If you go the Parallels route, make sure to get the full 2GB memory.
posted by Armitage Shanks at 7:49 AM on August 30, 2006

Response by poster: I never even knew about Parallels...never heard of it. That shows how PC-oriented I've always been.
posted by sjuhawk31 at 7:55 AM on August 30, 2006

Response by poster: And schwa, I don't imagine I'll be running games on my computer for much longer. I play EA Sports games on my home PC now, but I'll soon be buying a next-gen console (likely the shiny Wii) so I won't need to game on the computer.
posted by sjuhawk31 at 7:58 AM on August 30, 2006

I own a MacBook with 2GB of RAM. After testing both BootCamp and Parallels, I went with Parallels as the ultimate solution. It rocks, and it's so much nicer to be able to launch Windows whenever I want without having to reboot the system.

I run Adobe FrameMaker 7.2 inside Parallels, among other things, and it Just Works. There are a few things with Parallels that are still a little shaky (e.g., USB 2.0 support) but for running occasional Windows apps, even very demanding ones, it's perfect.

Get the MacBook, max out the memory, install Parallels, WinXp and whatever Windows apps you'll need. You'll love it.
posted by enrevanche at 8:09 AM on August 30, 2006

Response by poster: Okay, MeFites, you've very nearly convinced me on the Mac love. But is there a cheaper solution to maxing out the memory? $500 to put in the necessary memory pre-shipment seems like a lot. But then again I haven't busted open a computer since high school, opting instead to buy good stuff out-of-box.
posted by sjuhawk31 at 8:13 AM on August 30, 2006

I'll add another vote for Parallels - but let me also say that (at least as far as Dreamweaver 8 is concerned) the performance and feature set are every bit as good as DW on the PC.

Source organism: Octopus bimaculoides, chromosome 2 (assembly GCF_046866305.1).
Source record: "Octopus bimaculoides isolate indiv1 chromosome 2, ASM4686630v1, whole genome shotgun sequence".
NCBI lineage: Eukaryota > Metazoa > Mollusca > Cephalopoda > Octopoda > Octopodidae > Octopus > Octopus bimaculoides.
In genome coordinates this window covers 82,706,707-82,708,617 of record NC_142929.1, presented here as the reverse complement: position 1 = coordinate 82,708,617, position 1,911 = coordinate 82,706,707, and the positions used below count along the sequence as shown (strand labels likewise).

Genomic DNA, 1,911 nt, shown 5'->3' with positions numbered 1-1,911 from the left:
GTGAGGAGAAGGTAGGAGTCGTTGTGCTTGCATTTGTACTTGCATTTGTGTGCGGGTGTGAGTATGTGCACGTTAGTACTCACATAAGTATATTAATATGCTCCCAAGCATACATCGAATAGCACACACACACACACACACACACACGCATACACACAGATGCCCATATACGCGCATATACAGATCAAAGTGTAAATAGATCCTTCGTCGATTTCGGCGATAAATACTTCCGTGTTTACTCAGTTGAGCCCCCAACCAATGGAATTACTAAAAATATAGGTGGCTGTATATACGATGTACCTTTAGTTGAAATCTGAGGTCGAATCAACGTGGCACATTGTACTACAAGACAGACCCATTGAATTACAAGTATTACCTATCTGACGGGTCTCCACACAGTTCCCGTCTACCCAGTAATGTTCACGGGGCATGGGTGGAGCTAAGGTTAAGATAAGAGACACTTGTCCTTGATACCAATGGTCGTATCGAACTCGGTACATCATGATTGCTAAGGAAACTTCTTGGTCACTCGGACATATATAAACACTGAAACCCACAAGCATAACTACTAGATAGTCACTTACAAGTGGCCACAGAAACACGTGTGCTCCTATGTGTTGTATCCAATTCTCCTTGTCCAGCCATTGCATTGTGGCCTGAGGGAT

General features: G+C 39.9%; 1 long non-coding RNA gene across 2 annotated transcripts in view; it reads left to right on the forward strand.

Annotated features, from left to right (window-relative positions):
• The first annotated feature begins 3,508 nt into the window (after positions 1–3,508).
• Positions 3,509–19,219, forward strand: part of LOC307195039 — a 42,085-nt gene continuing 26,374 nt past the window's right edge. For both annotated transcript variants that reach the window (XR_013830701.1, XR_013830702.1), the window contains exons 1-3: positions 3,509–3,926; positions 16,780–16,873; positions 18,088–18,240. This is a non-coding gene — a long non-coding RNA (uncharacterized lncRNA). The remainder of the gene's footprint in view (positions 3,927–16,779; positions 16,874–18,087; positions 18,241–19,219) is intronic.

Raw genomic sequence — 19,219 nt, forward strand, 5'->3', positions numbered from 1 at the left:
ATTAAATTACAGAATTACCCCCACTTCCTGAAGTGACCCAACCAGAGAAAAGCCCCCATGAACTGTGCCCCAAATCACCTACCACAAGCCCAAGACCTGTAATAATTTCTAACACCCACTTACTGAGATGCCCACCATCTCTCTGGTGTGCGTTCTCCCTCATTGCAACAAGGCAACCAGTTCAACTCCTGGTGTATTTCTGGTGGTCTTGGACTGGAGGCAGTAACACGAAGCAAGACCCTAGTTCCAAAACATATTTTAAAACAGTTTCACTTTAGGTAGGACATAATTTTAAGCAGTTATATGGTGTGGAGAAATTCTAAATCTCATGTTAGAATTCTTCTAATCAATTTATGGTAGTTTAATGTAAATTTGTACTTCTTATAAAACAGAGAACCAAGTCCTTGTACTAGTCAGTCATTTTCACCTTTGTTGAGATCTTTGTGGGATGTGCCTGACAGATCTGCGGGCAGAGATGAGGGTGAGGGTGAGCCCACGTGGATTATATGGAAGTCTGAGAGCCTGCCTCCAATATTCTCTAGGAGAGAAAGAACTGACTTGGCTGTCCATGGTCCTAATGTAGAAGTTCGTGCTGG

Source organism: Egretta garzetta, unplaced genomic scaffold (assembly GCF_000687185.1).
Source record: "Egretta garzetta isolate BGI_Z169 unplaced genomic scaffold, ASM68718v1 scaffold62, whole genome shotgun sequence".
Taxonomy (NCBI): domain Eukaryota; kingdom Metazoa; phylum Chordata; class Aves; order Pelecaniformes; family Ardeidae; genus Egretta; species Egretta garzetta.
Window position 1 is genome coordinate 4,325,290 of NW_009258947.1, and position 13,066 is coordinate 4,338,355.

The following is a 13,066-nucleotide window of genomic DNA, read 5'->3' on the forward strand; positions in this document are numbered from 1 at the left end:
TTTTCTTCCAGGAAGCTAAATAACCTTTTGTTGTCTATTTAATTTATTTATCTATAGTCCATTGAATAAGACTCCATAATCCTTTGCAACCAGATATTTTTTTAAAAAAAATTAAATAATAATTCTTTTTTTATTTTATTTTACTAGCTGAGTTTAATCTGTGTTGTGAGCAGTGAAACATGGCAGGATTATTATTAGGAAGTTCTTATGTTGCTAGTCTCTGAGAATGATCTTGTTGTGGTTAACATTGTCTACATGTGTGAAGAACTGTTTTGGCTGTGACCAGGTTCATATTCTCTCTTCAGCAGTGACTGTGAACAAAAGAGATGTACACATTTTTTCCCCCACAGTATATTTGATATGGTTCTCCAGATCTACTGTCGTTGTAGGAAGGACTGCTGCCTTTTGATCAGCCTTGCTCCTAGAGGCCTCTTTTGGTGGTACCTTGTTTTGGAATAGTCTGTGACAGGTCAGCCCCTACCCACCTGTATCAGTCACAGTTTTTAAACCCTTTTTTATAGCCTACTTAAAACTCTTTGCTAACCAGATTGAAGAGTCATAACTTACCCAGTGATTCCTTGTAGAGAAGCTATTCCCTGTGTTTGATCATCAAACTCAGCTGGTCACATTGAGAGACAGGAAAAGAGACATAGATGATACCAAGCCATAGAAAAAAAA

posted by jcummings1974 at 8:14 AM on August 30, 2006,, all have cheap, reliable RAM for Macs. For NewEgg I would check the comments to ensure perfect compatability, but never buy RAM from Apple. It's bad enough they overcharge for the hardware. :-)
posted by SeizeTheDay at 8:18 AM on August 30, 2006 [1 favorite]

I never even knew about Parallels...never heard of it

I don't think many people had before the Intel Macs came out. VMWare is pretty much the 800 pound gorilla of the virtualization industry, but their OS X product isn't in beta yet. (Hmmm, looks like they removed the Parallels icon from the dock in that screenshot , though.)

Apple's memory upgrades are insanely expensive. Your best bet would probably to be buy a pre-customized laptop at an Apple retailer. Failing that, order it with the minimum (512MB) and buy 2GB somewhere else (I've always had good service from; they're currently selling 2GB for $268.)